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Big Changes at Fort Carson

Me coming to military backwater Fort Carson after two wars, high combat honors and considerable achievements,  publishing widely read articles, professional and popular, redefining future wars for the Secretary of Defense, proving TET was a Communist failure, and winning virtually all of my combat battles?

And to a virtually unknown outfit called the 5th Mech Division - to work for a less-than-rising-star general, just because he wanted me to help him command?

But little did I (or he) know that big changes were in the wind for Fort Carson, Army realignment of combat units, the selection of Fort Carson for a great National Military Policy experiment - elimination of the Draft, and the impact of the 60's culture. All of which would greatly influence what I went through the challenging next 4 years. 

I said later, I served in three wars - Korea, Vietnam, and Fort Carson.

But that glorious Colorado morning in July, 1968 driving westward over a rise on US 24 highway from the Eastern Plains, with our entire family in our car towing the little Morris Minor with dog Sam visibly sitting up in its front seat, the morning sun at our backs illuminating bright shining Pikes Peak ahead, and hearing out the open car window, for the first time in decades the field song of a Meadow Lark - I knew I was home in my Colorado. I was thrilled for my family who had never really known my wonderful state.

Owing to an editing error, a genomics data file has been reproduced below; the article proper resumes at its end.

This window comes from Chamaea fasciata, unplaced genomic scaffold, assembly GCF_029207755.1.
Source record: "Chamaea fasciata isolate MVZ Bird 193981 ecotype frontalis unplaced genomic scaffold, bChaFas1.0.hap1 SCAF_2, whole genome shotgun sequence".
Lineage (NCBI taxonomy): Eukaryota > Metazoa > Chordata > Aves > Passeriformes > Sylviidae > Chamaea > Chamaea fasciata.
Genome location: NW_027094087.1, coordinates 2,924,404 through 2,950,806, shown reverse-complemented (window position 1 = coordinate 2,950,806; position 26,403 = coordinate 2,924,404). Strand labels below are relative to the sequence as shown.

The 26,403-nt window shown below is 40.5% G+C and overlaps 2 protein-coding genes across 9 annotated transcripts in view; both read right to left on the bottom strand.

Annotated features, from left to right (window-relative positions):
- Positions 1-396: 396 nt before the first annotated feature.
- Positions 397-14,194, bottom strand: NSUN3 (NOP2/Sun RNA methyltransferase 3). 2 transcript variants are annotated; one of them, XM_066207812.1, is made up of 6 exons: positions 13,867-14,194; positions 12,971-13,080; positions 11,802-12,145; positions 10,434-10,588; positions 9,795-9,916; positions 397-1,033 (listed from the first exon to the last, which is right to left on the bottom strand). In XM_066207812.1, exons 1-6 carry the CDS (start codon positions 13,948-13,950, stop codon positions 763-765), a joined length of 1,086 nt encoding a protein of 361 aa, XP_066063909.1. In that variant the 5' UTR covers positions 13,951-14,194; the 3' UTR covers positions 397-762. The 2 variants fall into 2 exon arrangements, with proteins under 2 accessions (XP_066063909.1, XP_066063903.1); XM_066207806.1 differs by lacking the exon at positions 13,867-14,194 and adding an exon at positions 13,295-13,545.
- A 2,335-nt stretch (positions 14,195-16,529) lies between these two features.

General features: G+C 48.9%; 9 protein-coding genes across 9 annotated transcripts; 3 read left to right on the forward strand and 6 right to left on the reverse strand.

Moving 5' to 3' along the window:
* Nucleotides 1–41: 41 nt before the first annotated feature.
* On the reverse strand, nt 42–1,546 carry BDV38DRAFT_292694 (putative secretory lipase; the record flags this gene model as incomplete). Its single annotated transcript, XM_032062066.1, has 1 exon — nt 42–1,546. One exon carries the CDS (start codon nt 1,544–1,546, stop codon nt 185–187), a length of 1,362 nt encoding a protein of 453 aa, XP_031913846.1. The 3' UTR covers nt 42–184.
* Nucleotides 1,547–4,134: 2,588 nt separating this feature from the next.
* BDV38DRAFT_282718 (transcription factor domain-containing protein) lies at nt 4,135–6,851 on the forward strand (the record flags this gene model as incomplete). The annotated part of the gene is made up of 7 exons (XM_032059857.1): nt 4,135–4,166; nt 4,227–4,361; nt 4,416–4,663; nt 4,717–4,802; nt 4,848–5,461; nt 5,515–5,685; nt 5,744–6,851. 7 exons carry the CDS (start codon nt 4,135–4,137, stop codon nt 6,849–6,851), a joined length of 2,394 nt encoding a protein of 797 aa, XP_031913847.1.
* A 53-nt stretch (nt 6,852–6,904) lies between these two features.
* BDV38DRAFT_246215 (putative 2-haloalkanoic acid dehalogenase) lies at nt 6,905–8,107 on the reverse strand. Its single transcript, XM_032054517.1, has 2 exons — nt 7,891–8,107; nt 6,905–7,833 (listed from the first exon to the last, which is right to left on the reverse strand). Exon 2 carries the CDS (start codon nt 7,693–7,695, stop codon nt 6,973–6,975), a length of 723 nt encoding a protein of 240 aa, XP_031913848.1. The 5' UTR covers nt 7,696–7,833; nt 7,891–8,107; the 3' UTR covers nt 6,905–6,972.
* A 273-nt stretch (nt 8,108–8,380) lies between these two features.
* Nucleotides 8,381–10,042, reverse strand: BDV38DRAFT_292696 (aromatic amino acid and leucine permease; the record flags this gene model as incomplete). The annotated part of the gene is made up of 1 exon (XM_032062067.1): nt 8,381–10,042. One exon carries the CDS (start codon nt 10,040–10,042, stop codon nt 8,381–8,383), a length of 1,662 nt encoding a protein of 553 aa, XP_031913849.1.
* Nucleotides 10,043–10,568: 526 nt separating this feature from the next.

In swift order I was processed in, having arrived before my 1 August 1968 orders deadline and happily learned that, indeed General Gleszer had ordered that his battalion and  higher commanders live in quarters on post. For he had decided that I should command a Mechanized Infantry Battalion for at least enough time to learn the core unit of the Division, and so was slated to 'command' - again.

So we soon were able to move into Quarters - as I recall 10B - on Ticknor Drive right on the post. A modern building but small for a 5 member family. 

Here is one of the few pictures I have of General Gleszer, at some civic award involving school kids event in 1969. Rebecca is on the left and I am at the extreme right

 

And so swiftly that I don't even remember the details, I was ordered to take command of the 2d Battalion, 11th Mechanized Infantry Regiment of the 5th Mech Division.

Fort Carson's Military Future 

Now is a good time to explain what had been happening to the US Army. 

It was becoming clear that Vietnam was a lost American cause after 8 years of costly war, political change, and rising anti-war sentiment in the American public. So we would sooner or later withdraw our main military forces. At the same time the Cold War with the Soviet Union, which still posed a large ground threat to Europe, would require American readiness to deter conventional war or go to the aid of NATO there in the event of hostilities.

So where should the traditional military divisions in Vietnam be relocated?